In the wash-up of “sandpapergate”, players were suspended, heads toppled at the highest administrative level and team managers were forced out. A review commissioned by Cricket Australia found rottenness in the team’s behaviour and suggested that the governing body had done little to excise it.
What had happened, it was concluded, was the development of a team culture in which anything that could enhance the chances of victory ꟷ including even brazen cheating and then covering it up ꟷ could be accepted. Winning was being tacitly encouraged “without counting the cost”.
And verbal abuse aimed at destroying the opposition was seemingly alright too. The players were pushing hard against an imaginary “line” which separated what was permissible from what wasn’t. Conveniently, the line was poorly defined; it could be drawn where it suited. The players’ definition of its location was little challenged by the administrators.
The administration at the top level was turning an almost blind eye. Ethical leadership was lacking.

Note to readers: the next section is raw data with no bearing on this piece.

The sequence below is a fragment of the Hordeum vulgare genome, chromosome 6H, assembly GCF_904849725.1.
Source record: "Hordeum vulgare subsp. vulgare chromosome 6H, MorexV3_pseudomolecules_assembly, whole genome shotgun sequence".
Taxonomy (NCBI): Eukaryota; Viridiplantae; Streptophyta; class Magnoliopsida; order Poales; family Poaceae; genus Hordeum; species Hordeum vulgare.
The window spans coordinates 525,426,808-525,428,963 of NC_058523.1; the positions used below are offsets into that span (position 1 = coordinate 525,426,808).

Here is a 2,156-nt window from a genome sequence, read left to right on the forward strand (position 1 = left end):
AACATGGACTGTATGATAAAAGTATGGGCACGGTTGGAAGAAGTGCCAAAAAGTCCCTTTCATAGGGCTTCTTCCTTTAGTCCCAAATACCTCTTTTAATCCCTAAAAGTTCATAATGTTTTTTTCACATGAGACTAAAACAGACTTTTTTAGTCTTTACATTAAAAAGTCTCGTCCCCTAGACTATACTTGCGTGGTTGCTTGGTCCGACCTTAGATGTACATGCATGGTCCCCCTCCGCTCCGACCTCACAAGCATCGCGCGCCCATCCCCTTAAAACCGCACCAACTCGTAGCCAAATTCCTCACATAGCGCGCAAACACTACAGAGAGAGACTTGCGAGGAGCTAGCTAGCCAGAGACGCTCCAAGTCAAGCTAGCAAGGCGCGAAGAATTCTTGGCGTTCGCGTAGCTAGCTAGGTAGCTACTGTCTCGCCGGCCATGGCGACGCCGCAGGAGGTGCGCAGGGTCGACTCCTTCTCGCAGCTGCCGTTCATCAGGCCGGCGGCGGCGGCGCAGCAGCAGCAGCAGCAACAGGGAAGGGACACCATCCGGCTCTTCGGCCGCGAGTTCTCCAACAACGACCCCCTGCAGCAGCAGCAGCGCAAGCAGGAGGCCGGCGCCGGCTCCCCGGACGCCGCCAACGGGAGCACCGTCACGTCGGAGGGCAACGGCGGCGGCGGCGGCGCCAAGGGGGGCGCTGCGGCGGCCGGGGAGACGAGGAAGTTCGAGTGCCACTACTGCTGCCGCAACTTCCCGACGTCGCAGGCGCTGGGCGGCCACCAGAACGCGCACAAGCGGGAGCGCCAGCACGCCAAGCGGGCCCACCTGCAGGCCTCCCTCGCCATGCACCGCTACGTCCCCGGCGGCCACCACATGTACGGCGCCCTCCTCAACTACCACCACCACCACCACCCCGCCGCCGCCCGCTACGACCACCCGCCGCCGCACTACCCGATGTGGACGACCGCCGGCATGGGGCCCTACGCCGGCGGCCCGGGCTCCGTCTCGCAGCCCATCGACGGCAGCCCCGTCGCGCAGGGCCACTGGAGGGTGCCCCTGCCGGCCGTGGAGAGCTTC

Cricket Australia and the England and Wales Cricket Board should show that leadership now. They should repudiate the comments attributed to McGrath, Vaughan and Lehmann, because those comments have the capacity to bring undesirable features of the game back again. Past players need to be aware of their responsibility to the game and to recognise that they must not condone, let alone laud, poor behaviour. That will only encourage it.
These ex-players are not thinking clearly. They have not understood, or worse they reject, the lessons of recent times. They seem to believe ꟷ and this is common among “yesterday’s men” in many fields ꟷ that the way things were done in their day is how they should be done today. They have not examined their own attitudes or consciences.
None of this is about “aggression”. Aggression, playing hard and with determination, is part of sport. It cannot be excluded, but abuse (like sharp practice which amounts to cheating) must be.
Some past players should read the preamble and reflect on their defence of the indefensible.
Also recommended: Osman Faruqi on cricket’s racism scandals.